Val McDermid is one of the bestselling authors of thriller novels in the English-speaking world. Her prolific literary work, which has been translated into more than 30 languages, includes titles such as The Wire in the Blood, The Distant Echo and her latest work The Retribution. She has received the prestigious CWA Cartier Diamond Dagger prize, awarded for her contribution to the genre throughout her career. She talks to writer and contributor for The Guardian, Giles Tremlett.
Simultaneous translation from English into Spanish.
Co-organized with the British Council
Once upon a (very, very) long time ago Jo Brand was what you might describe as ‘a nice little girl’. Of course, that was before the values of cynicism, misogyny and the societal expectation that Jo would be thin, feminine and demure sent her off down Arsey Avenue. Now she’s considerably further along life’s inevitable bloody ‘journey’ – and she’s fucked up enough times to feel confident she has no wisdom to offer anyone. But who cares? She’s going to do it anyway...
Science sometimes looks like a rather forbidding activity, carried out behind closed doors by mysterious, white-coated individuals, speaking their own incomprehensible language. But at the most basic level, the quest to understand the world around us is a fundamentally human activity. Science belongs, and has belonged, to all of us – and we all have a responsibility for it. That is what the history of science shows – and that’s why it matters very much indeed. Morus is the author of The Oxford Illustrated History of Science.
Photo: Marie Curie
Elizabeth Jane Howard (1923-2014) wrote brilliant novels about what love can do to people, but in her own life the lasting relationship she sought so ardently always eluded her. The biographer examines the life of the author of The Cazalet Chronicle, her marriages to the naturalist Peter Scott and the novelist Kingsley Amis, as well as her turbulent relationships with Cecil Day-Lewis, Arthur Koestler and Laurie Lee. Cooper’s biography depicts a woman trying to make sense of her life through her writing, as well as illuminating the literary world in which she lived.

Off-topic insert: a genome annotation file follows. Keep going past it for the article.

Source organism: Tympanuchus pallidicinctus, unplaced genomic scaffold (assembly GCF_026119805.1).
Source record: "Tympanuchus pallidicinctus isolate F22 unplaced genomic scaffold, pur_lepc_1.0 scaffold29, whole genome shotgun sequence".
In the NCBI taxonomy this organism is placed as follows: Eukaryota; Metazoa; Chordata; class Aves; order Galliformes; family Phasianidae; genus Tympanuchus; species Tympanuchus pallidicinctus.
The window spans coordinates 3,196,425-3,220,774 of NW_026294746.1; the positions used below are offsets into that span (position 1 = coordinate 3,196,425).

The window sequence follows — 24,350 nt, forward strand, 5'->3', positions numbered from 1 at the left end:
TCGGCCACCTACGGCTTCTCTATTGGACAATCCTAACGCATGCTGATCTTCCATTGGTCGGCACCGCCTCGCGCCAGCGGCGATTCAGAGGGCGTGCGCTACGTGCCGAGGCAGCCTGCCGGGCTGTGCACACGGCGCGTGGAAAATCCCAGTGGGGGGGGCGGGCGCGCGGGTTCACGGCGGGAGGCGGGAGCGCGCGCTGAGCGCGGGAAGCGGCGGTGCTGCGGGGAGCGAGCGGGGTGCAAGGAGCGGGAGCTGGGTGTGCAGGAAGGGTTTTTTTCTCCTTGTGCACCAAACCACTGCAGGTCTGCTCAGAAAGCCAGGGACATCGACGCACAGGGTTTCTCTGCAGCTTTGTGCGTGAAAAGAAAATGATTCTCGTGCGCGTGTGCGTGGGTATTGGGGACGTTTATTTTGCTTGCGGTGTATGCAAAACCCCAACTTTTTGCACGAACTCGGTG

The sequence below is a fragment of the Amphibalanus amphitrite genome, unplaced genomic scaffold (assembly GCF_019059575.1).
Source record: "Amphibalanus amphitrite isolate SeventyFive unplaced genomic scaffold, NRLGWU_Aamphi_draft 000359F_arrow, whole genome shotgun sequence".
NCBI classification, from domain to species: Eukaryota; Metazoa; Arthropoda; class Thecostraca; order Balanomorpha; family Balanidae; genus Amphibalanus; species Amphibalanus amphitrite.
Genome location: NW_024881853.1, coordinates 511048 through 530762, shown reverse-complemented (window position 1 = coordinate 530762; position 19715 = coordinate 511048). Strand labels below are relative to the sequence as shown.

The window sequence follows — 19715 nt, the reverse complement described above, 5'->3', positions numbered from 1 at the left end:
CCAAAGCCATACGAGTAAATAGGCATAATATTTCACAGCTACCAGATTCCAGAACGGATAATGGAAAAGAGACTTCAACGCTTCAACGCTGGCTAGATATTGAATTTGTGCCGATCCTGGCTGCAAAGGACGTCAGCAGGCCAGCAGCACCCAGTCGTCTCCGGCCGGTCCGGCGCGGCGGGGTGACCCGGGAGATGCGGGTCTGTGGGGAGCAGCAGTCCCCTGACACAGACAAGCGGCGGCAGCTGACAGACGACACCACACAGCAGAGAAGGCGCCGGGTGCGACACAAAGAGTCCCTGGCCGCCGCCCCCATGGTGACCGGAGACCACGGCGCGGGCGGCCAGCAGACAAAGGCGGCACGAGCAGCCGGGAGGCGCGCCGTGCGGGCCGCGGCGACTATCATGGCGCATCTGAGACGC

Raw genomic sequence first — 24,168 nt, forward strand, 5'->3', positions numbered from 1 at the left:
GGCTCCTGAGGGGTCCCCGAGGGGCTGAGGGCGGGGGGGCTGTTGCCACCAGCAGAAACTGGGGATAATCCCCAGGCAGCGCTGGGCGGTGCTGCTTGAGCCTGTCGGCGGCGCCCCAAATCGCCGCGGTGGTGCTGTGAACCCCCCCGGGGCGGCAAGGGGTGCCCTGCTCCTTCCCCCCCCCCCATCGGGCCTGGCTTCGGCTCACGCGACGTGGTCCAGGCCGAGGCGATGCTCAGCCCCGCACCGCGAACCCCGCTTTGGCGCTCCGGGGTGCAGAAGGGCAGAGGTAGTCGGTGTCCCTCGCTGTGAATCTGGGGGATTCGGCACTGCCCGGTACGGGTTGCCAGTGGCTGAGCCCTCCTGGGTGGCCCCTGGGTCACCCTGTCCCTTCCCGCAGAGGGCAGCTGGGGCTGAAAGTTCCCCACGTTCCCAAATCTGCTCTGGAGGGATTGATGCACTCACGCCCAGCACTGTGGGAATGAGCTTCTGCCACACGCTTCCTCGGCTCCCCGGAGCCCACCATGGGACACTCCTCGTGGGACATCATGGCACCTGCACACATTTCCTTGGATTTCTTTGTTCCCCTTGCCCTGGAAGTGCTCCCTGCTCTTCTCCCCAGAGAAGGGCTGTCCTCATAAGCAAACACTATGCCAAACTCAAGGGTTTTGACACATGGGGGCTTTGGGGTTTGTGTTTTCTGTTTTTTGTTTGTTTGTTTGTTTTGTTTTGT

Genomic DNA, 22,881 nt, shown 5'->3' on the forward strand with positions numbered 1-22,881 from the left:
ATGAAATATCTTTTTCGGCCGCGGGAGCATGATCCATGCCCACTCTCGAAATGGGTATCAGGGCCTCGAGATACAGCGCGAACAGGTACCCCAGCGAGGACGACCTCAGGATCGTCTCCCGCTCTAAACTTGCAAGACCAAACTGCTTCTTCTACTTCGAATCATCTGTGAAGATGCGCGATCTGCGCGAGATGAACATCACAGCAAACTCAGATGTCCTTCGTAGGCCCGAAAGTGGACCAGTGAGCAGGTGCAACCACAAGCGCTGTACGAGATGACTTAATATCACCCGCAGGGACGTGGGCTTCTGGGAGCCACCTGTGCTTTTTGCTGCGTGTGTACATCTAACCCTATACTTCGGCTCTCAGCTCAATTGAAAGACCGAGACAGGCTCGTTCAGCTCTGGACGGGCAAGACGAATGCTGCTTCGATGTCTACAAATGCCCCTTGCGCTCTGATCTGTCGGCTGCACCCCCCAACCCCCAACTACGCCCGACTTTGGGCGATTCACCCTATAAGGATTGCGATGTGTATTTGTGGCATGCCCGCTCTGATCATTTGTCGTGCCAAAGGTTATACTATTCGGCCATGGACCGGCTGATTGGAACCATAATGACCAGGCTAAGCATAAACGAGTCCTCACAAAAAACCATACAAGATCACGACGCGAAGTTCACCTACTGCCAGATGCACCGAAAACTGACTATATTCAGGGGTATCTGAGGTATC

In Dubai, a luxury apartment block is built in the shape of a giant iPod. In China, President Xi Jinping denounces the trend of constructing ‘bizarre’ new buildings in wacky shapes and colours. In Cincinnati, celebrity architect Zaha Hadid is paid millions to design a single ‘iconic’ structure – with the hope of single-handedly transforming the region’s ailing fortunes. These incidents are all part of the same story: the rise of the age of spectacle. Chaired by Simon Jenkins.
Dylan Moore hosts this conversation about two extraordinary novels. Seven-year-old Esther must negotiate adult dysfunction, and a school environment that exposes her to further prejudice and injustice. Joso’s From Seven to the Sea is a window onto the world of a child who rejects convention and expectation. Esther embarks on a creative expedition into liberty and free-thinking; and each day, in place of school, sets out to sea. Deborah Kay Davies’ Tirzah and the Prince of Crows is set in a remote valley in Wales. It is 1974, and Tirzah is sixteen, pretty, witty and wise. Brought up in a staunchly religious family, she has lived a sheltered life. But then she meets a boy. As she begins to struggle against the confines of her community, juggling everyone’s expectations and trying to find her own way in the world, life takes an unexpected turn, ultimately teaching her that freedom springs from within.